Building a team is no less critical. “I think about aptitude, attitude and character,” he explained, observing that the necessary knowledge is a moving target in the technology industry, but those three traits form the foundation of a team that will find or make the path to success.
Arguably green since before green was fashionable, Stewart looks to nature as a metaphor for business development. “Things that are allowed to happen organically are probably following the easiest path,” he explains. Offering the example of a sapling that evolves into a tall tree he argues that, particularly with a product that has a physical component, rushing to market and growing tall before the roots go deep can have negative effects which will in turn impact unfavorably a company’s brand equity, which once damaged is very difficult to repair.
Working among the Giants
QAS worked with such large companies as Johnson Controls, Cisco and Siemens. “When you are a small mouse dancing with a not so gentle giant, you have to stay a step ahead so that you don’t get stepped on,” Stewart offered. He also suggested that the small company, once through the door, should remain benign and non-threatening while offering a value-add ancillary to the large company’s space. Finding a sweet spot that does not threaten or appeal as a potential absorption but that does add to the giant’s margin is the key to survival and success in those relationships.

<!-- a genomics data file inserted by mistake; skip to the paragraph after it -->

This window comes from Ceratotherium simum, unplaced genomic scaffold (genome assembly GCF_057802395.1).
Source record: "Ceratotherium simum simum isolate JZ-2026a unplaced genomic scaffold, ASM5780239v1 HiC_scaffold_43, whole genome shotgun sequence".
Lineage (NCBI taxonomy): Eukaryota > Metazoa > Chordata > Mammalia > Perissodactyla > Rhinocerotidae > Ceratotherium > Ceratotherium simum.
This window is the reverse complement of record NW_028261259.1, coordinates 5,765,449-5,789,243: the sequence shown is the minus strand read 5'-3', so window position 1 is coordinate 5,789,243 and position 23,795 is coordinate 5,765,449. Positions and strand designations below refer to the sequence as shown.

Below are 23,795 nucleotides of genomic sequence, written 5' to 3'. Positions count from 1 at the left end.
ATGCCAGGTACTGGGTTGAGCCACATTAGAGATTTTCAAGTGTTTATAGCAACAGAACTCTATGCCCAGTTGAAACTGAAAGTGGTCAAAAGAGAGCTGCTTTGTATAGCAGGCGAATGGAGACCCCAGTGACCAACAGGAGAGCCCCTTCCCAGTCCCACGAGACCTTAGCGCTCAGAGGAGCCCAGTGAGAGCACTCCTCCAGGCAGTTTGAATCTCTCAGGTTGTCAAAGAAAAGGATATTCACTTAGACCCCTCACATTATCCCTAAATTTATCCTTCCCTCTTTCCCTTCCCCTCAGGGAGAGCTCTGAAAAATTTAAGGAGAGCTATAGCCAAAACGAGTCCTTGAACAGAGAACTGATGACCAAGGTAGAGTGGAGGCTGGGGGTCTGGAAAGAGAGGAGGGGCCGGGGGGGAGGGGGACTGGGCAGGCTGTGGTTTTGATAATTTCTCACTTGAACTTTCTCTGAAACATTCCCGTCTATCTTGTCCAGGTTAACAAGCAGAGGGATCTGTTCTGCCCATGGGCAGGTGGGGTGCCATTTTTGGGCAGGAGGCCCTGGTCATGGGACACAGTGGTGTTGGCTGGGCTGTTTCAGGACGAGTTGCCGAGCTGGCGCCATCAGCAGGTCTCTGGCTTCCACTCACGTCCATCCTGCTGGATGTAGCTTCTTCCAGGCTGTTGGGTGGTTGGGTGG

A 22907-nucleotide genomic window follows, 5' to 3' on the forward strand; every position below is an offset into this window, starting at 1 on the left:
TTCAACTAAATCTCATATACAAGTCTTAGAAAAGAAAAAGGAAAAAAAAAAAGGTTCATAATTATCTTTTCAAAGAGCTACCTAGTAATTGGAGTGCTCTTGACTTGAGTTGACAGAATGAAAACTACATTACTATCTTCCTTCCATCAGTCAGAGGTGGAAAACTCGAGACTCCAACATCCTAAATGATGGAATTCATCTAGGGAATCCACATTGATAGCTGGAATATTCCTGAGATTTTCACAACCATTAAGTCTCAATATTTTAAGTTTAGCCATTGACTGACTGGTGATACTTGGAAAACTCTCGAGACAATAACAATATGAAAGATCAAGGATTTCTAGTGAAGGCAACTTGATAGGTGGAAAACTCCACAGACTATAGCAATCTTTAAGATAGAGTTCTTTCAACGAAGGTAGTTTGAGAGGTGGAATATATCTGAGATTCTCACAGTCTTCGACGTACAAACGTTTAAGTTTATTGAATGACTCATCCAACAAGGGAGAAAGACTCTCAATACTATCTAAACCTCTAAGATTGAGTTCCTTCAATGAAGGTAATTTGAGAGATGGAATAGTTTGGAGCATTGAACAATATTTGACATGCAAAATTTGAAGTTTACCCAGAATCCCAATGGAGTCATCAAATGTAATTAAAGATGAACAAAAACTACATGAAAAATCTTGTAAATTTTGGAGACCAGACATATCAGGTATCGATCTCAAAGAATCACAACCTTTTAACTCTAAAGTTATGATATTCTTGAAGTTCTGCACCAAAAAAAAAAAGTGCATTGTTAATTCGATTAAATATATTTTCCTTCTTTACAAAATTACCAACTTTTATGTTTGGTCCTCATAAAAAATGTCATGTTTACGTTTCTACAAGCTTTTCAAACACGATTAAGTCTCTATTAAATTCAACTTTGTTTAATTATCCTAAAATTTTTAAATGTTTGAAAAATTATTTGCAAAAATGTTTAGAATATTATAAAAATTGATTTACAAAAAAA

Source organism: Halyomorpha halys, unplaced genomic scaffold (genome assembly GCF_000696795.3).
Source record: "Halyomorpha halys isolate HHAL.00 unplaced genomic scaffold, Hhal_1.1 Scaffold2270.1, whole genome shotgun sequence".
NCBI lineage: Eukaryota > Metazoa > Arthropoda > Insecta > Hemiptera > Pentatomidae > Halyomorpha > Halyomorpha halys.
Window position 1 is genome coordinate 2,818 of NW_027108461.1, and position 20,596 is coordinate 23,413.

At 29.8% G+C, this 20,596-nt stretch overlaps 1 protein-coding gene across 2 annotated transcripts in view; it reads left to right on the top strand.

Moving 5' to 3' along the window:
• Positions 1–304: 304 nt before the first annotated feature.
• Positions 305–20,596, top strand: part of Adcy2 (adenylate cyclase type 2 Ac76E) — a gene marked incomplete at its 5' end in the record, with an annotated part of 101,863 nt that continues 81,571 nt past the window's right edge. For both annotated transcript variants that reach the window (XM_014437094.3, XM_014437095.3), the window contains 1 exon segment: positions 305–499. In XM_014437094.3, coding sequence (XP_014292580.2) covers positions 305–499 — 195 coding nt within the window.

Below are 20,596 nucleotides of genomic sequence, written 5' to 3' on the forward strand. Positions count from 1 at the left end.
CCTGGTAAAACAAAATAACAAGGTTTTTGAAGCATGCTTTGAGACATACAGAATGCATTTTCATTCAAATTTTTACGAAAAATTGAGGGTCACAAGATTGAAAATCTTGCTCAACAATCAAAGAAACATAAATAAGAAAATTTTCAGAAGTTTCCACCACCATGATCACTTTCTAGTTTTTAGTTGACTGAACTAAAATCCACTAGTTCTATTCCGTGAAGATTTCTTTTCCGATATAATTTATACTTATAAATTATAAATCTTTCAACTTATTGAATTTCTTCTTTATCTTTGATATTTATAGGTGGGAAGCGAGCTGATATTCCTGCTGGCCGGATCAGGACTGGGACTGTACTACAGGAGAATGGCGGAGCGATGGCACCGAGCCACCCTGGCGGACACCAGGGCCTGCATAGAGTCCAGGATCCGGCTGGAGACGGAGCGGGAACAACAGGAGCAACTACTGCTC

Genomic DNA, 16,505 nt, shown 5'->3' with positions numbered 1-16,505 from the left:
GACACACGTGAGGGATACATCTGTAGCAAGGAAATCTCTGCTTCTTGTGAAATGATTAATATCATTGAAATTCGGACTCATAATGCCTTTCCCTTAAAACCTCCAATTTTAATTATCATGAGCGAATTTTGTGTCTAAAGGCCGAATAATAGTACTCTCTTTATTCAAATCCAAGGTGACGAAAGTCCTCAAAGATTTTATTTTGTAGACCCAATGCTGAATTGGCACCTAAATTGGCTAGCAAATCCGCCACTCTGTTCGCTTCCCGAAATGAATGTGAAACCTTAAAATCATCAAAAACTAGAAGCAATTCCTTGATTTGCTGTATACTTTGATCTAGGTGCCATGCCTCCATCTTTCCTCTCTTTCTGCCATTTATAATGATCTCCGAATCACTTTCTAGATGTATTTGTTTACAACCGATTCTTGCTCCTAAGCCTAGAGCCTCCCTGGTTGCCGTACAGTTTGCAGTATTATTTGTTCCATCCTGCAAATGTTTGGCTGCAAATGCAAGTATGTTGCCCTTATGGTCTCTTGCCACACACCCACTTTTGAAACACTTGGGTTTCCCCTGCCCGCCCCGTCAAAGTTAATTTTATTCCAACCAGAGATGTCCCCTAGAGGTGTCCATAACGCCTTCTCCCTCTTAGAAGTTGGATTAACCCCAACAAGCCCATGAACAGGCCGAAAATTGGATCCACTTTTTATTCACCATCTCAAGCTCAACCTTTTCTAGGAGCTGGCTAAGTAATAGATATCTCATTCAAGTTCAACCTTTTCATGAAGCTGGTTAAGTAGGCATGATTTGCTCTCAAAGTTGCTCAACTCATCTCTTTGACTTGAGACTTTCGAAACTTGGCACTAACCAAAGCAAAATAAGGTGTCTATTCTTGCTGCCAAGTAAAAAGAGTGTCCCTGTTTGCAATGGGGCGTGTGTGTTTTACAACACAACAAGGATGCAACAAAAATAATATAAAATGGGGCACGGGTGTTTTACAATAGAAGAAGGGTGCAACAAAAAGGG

B2B or B2C
Igor partners with established lighting companies to serve as sales, distribution and implementation agents for the software. While this means relinquishing a significant percentage of the final markup, Stewart cautions against failing to see the upside of these arrangements. The need to hire and manage a sales force, while waiting for it to develop the relationships and networks that are needed in the appropriate vertical markets can cost far more than the percentage yielded. In addition Stewart points out that as you add partners and their individual sales curves grow, yours begins to grow logarithmically.
Although not a native Iowan, Stewart hails from the Midwest and speaks well of the region and his adopted Des Moines as a place to incubate a business. Both Stewart and Colwell argued that Des Moines was replete with individuals that could well play that support role that Stewart so highly valued, and do so with a genuine friendliness that might be absent on the coasts. Beyond the abundance of talented people to build a team and a support system, there is an appealing culture. “If you want to build a company on a Midwest culture, then you come here. If you are looking for a fast paced cut throat culture, there are places for that too.”